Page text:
Get a sneak peak at this year’s outstanding lineup at Music by the Lake, in Williams Bay, Wis. Hint: Includes instrumentals, musicals, vocalists and something that rhymes with Jeep Brick.
As expected, Music by the Lake has secured a stellar lineup of talented and diverse performers for its 2012 season.
The popular summer music series is held on the campus of George Williams College (GWC) of Aurora University in Williams Bay, Wis. Over the years, it has hosted such headliners as Maureen McGovern, Brian Stokes-Mitchell, The Kingston Trio, Kenny Loggins, The Irish Tenors and Peter Frampton. Under the leadership of Executive Director Christine Flasch, now in her 12th year, it continues to attract well-known national and international performers.
Flasch barely took time to savor the success of last season, which ended in August, before she began working on this one.
“I started searching in September, using the list of requested performers we get from our patrons and supporters,” she says. “Also, through the course of the year, other performers are brought to my attention through PR firms. Once I start sending out requests, I spend many sleepless nights, waiting to hear back from agents.”
Top talent gets top dollar, and handling dollars wisely is always foremost in Flasch’s mind. “We’re committed to keeping ticket prices affordable, while bringing the highest quality music to our audiences,” she says. “Aurora University and its president, Dr. Rebecca Sherrick, have remained committed to keeping ticket prices affordable for a broad base of the concert-going public.”
But landing a certain act or artist isn’t always about the fee. Performer contracts contain riders – certain stipulations – that must be met or carefully negotiated.
For instance, Music by the Lake’s venue is the open-air Ferro Pavilion, designed specifically for concerts. Dressing room facilities are located up the hill from the venue, in beautiful Brandenburg Hall, not in the theater itself. It’s a comfortable place to relax, have dinner and dress before the performances. But agreement must be acquired from agents before arrangements are solidified. Flasch must also deal with concert riders that might involve, for instance, providing a certain kind of instrument or specific brand of food or beverage.
“Performers are quite demanding that every request is satisfied as stated in the contract,” says Flasch. “We work very hard to follow every directive to the letter, making fitting substitutions, as needed. Every detail must be confirmed in advance.”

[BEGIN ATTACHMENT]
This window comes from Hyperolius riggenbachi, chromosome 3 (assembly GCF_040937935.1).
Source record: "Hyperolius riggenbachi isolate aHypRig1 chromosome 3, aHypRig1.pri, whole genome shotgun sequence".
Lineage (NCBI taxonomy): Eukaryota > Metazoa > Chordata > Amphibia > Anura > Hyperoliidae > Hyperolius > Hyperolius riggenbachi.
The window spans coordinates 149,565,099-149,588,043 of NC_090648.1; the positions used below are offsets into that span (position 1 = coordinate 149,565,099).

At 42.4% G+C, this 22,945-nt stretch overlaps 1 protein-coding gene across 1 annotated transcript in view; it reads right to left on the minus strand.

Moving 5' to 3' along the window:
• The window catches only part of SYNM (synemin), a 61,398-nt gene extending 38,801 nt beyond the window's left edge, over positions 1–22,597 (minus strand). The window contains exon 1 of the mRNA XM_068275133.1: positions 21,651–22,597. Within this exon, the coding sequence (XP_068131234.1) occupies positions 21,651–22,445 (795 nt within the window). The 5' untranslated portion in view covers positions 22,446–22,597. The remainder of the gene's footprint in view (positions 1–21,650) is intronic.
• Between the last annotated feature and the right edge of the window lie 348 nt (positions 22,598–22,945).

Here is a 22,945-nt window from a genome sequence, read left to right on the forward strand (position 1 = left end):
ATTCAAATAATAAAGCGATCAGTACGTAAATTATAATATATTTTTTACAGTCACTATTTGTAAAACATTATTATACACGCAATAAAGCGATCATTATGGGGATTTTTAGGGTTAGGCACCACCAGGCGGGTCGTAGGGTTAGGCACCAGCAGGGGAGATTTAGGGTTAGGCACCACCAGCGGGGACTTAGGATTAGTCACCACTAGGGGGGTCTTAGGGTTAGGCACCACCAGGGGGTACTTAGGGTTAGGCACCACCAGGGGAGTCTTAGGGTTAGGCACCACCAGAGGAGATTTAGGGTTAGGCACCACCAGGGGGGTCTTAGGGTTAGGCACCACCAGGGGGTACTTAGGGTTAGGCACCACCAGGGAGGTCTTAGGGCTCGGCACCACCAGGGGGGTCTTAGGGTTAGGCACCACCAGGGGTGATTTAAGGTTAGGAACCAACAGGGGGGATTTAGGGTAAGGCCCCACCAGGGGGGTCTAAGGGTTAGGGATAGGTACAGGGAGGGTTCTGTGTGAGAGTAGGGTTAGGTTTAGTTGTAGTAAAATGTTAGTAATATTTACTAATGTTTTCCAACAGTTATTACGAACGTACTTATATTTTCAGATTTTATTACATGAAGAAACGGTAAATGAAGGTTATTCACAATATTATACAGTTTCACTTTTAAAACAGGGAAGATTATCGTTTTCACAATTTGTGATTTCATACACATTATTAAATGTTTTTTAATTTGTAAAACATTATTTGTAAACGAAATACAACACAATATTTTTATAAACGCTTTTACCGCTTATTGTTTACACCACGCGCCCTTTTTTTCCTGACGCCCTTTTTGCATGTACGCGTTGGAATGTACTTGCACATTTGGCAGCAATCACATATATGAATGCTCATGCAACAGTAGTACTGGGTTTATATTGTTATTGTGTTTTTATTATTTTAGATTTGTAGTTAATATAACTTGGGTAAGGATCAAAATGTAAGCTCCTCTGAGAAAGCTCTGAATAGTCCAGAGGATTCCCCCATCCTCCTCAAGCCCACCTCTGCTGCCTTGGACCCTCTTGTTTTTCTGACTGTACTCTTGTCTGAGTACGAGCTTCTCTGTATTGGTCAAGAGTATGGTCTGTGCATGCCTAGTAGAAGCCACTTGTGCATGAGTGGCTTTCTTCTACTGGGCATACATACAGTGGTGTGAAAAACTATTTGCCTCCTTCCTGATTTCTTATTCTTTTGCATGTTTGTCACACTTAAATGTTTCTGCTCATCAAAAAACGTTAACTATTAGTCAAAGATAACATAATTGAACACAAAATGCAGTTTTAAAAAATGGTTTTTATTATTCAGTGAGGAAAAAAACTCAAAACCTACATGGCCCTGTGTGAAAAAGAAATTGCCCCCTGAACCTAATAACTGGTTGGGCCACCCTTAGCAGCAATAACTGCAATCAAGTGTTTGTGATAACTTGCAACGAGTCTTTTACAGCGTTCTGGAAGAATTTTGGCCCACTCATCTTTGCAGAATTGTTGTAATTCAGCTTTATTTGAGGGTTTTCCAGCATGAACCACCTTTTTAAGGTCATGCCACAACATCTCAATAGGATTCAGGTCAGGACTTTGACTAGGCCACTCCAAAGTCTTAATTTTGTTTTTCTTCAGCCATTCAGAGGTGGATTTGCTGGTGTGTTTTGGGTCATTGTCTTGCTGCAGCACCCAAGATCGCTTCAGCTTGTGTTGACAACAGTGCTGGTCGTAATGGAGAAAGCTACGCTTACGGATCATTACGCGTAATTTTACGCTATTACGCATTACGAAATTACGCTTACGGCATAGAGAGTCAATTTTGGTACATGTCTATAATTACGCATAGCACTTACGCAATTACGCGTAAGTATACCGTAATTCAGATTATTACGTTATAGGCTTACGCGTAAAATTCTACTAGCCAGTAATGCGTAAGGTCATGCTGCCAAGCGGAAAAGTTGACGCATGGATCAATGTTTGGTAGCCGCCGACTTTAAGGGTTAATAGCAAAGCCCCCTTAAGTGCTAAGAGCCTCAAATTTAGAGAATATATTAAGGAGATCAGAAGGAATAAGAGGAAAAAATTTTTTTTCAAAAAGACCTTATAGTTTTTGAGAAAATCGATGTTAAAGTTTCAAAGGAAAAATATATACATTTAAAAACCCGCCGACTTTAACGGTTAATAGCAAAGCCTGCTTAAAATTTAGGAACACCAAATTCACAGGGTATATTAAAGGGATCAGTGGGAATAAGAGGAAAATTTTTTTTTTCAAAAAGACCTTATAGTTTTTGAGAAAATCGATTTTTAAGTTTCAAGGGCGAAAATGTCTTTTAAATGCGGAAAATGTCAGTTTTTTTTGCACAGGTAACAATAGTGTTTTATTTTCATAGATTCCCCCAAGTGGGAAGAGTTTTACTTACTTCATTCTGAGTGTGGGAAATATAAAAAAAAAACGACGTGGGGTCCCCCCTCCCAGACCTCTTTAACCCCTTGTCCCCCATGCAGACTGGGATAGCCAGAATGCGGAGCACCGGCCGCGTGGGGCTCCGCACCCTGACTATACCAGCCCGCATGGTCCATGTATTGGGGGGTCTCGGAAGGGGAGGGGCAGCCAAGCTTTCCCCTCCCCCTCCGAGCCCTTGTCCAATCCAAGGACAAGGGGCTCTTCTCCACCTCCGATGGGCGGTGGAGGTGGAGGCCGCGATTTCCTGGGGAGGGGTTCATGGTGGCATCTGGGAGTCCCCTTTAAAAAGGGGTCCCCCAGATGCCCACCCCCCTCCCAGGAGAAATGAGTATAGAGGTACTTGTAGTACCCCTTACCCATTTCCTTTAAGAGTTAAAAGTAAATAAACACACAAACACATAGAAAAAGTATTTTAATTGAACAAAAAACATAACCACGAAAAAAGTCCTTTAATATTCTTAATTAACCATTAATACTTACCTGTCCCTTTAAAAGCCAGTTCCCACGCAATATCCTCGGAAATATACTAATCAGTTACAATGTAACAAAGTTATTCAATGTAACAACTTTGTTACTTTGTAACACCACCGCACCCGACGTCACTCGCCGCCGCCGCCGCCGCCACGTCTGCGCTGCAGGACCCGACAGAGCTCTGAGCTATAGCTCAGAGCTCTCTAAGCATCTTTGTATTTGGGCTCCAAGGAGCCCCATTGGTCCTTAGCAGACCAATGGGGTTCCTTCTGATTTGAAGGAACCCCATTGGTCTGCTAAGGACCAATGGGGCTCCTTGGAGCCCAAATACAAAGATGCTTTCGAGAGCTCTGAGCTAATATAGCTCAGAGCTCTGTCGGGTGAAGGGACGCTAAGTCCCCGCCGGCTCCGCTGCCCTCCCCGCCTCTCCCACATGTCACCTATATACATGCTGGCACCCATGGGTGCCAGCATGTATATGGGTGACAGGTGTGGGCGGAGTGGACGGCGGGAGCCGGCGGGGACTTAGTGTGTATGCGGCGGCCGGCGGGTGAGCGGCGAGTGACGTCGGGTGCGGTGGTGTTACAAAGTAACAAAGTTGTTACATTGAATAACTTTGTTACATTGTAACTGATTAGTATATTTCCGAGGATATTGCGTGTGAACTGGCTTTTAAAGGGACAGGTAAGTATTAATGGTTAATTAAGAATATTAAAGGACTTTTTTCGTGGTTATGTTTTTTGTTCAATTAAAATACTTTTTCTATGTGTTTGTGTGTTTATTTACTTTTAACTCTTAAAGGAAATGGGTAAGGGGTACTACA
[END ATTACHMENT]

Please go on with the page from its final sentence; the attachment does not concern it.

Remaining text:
In addition, performer availability can change suddenly, so Flasch must always have what she calls “an excellent Plan B, and even a Plan C.” But after 12 years, she knows to be prepared.
“It’s been pretty crazy for several months leading up to now,” Flasch says. “It’s like spinning 17 plates at once with one hand, and juggling with the other, making sure you don’t drop anything. When the season was confirmed, I was very satisfied with the outcome.”
Kicking things off on July 7 is Steve Lippia, in “Simply Sinatra.” This popular singer, backed by his own 16-piece orchestra, performs all of Old Blue Eyes’ hits. “He looks a bit like Harry Connick, Jr., and he’s got the smooth style of Sinatra,” says Flasch.
The second concert is a double headliner of two tight harmony groups from the ’50s. “The Lettermen are always at the top of our request list, with great songs like ‘Goin’ Out of my Head’ and ‘When I Fall in Love.’” says Flasch. “Then, a former president of GWC has always wanted The Four Freshmen. The two groups will perform separately, and come together for the finale, to sing The Four Freshmen’s biggest hit, ‘Graduation Day.’ That’s going to be a great show.”
Next up is Music in the Air, a 1930s Jerome Kern/Oscar Hammerstein musical that few people know of, but which has Flasch very excited. The plot involves a group of provincials from a small Bavarian village who head to the big city of Munich, to assist their aging music teacher in getting a song published. Of course, their homey rural values clash with the urban cynicism of the people they meet.